Are you a New Year’s resolution person? I have not been among the 40% of Americans who set an annual goal for self-improvement—until recently. According to Nielsen’s “Top 100 New Year’s Resolutions” list a few years ago, “stay fit and healthy” and “lose weight” were the leading good intentions for 69% of resolution makers. As we kick off a new year, many people are heading off to the gym. Since I have yet to embrace regular exercise (I know, I know…), I have tended to avoid the practice of New Year’s resolutions. That changed in 2014 when on a whim, I boldly made a resolution I felt confident I could keep. I firmly resolved, in the presence of witnesses and with a twinkle in my eye, to eat chocolate everyday!
How did I do? One study showed that 75% of people make it a whole week, 46% make it past six months and as low as 8% achieve their goal. I made it past the one-year mark. In fact, I kept the streak alive for 21 months before I inadvertently missed a day. Don’t worry—I picked the resolution back up the very next morning and I am now entering my fifth year. Even on days when I was recovering from a chemotherapy treatment and had no interest in eating or drinking anything at all, I managed to eat a single chocolate chip from the kitchen pantry to keep the resolution alive.
I know that in my own life it is all too easy to keep my head down, “moving the ball(s) down the court,” and not take the time to reflect on what I want to improve on or do differently, identify a habit I should break or a set a goal I should aim for. Our son-in-law, on the other hand, has an extensive and impressive list of goals he has identified. He has established goals for the categories of business, faith, family and fitness. Jeremie’s goals, which he has shared with our daughter, include opening a new office in Texas (his current office is in Canada), tithing a larger amount to their local church, going to a baseball game in every Major League Baseball stadium (he played baseball in college) and bench pressing 300 pounds. He reads through the entire list twice a day—first thing in the morning and before going to sleep at night. This goal-setting and goal-reviewing practice motivates him and keeps him on track. No surprise, his career is off to a fast start. One study found there is a higher likelihood that you will reach your goal if you write it down and then share it with others who will provide accountability to support your efforts.
Here’s another tip: You are more likely to follow through on a resolution or goal when it is specific rather than overly broad. For example, you’re better off saying, “I will have vegetables at lunch and at dinner,” than, “I will eat healthier.” In a recent article in the Washington Post, Katherine Milkman, a behavioral economist at the University of Pennsylvania who studies decision making, advocates “temptation building” as a successful means to improve your follow-through on a good intention. For instance, you want to develop the habit of going to the gym but you’d rather sit on the couch and binge-watch a series you’ve started. Temptation building would link the activities: Restrict yourself to only watching the show while you’re on the treadmill at the gym. You might surprise yourself on how eager you are to grab your gym bag the next day!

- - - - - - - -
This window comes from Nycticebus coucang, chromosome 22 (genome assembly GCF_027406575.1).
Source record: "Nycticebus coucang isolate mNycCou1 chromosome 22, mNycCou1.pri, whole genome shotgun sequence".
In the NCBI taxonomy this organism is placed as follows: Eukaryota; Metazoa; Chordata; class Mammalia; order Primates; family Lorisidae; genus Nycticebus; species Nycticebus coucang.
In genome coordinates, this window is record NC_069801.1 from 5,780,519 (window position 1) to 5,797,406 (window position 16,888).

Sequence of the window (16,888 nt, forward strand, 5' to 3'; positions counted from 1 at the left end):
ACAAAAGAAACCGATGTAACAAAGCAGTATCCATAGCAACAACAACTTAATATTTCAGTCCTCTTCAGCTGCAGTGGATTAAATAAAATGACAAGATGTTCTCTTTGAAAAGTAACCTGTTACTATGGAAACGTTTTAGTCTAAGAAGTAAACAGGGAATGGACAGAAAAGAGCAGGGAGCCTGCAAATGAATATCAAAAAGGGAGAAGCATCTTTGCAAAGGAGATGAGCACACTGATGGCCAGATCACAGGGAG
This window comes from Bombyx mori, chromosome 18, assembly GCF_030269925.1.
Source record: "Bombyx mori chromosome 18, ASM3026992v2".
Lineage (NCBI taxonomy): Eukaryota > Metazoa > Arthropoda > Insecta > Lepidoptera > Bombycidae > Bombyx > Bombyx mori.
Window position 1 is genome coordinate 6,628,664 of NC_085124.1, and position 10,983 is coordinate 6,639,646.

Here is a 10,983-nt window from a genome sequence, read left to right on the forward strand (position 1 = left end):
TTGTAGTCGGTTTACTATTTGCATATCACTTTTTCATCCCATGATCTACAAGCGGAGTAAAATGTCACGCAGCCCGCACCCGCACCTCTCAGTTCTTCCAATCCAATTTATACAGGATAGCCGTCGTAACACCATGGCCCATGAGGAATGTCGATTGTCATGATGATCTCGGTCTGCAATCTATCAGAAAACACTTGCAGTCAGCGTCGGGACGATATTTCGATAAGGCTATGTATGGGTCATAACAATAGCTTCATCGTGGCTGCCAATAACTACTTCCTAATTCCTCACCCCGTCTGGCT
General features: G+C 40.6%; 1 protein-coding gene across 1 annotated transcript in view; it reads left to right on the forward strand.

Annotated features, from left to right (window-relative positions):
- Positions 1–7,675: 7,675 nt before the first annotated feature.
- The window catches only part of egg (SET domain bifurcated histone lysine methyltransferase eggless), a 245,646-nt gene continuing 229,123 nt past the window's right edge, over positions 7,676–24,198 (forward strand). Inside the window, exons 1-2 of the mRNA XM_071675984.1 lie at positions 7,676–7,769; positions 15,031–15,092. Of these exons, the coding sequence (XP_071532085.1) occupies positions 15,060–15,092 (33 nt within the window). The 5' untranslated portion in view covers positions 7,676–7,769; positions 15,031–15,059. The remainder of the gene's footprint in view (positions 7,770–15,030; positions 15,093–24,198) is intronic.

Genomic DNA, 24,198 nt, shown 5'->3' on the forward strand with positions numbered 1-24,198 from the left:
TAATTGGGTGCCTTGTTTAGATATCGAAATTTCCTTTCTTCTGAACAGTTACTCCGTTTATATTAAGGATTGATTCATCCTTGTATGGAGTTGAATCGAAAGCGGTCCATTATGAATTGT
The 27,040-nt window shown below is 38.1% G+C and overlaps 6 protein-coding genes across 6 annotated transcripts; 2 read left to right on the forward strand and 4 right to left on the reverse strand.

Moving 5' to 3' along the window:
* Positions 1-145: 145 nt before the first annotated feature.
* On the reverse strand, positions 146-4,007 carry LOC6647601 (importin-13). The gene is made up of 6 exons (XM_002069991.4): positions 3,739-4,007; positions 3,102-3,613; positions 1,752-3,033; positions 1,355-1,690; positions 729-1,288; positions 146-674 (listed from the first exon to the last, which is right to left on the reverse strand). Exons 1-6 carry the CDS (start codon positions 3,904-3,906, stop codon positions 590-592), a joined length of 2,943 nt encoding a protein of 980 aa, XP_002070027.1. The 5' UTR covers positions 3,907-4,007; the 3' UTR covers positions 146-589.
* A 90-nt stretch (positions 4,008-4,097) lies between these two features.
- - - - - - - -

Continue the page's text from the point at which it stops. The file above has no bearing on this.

So, what if we resolved in 2019 to be intentional about our relational fitness? Just as there are actions we can take that strengthen our physical health, such as eating properly, staying hydrated, getting rest and being active (there’s that exercise!), there are things we can do that will nurture connection and strengthen our relationships with family, friends and co-workers. Here are two ideas for you:
- Read through the 100 Ways to Connect e-book (or pages 67-86 in our book, Connection Culture: The Competitive Advantage of Shared Identity, Empathy and Understanding at Work) and choose one per week (or per month or per year) that you are going to claim and put into action. Create accountability by sharing with a co-worker which of the 100 ways you are going to champion.
- Watch this 4.5-minute video and decide who your person is going to be. (I can’t say anything more than that without giving away the message of this touching video.)
We know from scientific research and anecdotal evidence that connection makes us smarter, happier and more productive (according to neuroscientist Matthew Lieberman); more resilient to cope with stress; more creative and a better decision-maker. At work, connection smooths the way for cooperation and collaboration. It truly is one of the best resolutions you can make in the new year.
So here’s to having an abundance of connection in your life. Happy 2019!
About the Author
Katie Stallard joined Connection Culture Group as a partner in 2018. She is a co-author of the book Connection Culture: The Competitive Advantage of Shared Identity, Empathy and Understanding at Work and is a gifted connector, speaker and teacher. Audiences and seminar participants enjoy her sense of humor and practical advice.